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dc.contributor.authorBERTOLI, Simone
dc.contributor.authorGALLO, Giampiero M.
dc.contributor.authorRICCHIUTI, Giorgio
dc.date.accessioned2011-01-12T11:48:11Z
dc.date.available2011-01-12T11:48:11Z
dc.date.issued2010
dc.identifier.citationApplied Economics, 2010, 42, 19, 2435-2448en
dc.identifier.urihttp://hdl.handle.net/1814/15293
dc.description.abstractThe Exchange Market Pressure (EMP) index, developed by Eichengreen et al. (1994), is widely used as a tool to signal whether pressure on a currency is softened or warded off through monetary authorities' interventions or, rather, a currency crisis has originated. In this article we show how the index is sensitive to some assumptions behind the aggregation of the information available (exchange rates, interest rates and reserves), especially when emerging countries are involved. Specifically, we address the way exchange rate variations are computed and the impact of different definitions of the reserves, and we question the constancy of the weights adopted. These issues compound with the choice of a fixed threshold when crisis episodes are identified through the EMP index. As a result, one should exert caution in subsequent econometric analyses where a dependent binary variable is built to identify crisis periods.en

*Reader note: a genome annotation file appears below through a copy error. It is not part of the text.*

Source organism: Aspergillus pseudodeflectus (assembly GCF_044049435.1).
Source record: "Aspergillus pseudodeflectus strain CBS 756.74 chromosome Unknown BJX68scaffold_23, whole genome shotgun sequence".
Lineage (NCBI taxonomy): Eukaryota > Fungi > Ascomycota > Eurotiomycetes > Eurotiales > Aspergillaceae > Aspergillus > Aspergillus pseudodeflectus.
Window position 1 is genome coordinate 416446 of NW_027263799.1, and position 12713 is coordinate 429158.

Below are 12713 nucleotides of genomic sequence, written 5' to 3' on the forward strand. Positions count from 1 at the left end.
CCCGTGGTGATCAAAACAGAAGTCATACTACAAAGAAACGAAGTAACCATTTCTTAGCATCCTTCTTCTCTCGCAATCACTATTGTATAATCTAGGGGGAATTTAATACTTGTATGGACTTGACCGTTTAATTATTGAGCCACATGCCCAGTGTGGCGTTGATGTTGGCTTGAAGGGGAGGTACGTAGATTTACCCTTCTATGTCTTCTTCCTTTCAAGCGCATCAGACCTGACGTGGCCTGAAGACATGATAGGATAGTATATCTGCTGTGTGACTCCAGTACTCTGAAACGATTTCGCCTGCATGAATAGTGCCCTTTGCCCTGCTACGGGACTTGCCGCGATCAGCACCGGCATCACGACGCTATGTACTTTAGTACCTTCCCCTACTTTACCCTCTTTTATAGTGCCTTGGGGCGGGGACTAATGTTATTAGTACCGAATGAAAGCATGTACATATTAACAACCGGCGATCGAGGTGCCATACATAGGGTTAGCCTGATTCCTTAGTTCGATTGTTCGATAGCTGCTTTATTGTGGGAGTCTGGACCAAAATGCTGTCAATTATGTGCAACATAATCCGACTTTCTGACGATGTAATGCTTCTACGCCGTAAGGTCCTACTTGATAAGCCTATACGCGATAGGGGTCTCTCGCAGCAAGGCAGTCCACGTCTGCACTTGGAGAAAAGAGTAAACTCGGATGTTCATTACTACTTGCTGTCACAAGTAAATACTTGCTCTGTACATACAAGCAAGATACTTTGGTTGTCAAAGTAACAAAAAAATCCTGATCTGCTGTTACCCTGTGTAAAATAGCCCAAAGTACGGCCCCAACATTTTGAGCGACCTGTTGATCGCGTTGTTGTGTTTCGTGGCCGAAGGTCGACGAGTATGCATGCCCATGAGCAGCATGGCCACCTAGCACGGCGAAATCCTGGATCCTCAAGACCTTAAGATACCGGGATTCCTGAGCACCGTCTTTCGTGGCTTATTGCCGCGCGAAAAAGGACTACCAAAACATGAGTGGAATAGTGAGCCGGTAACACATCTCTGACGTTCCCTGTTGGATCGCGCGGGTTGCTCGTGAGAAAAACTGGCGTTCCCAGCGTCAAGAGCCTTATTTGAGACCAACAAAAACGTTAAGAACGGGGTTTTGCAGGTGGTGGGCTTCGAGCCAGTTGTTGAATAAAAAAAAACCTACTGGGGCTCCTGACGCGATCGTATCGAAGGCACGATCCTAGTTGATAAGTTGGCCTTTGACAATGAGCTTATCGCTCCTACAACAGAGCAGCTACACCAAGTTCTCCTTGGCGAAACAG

dc.language.isoenen
dc.titleExchange Market Pressure: Some Caveats in Empirical Applicationsen
dc.typeArticleen


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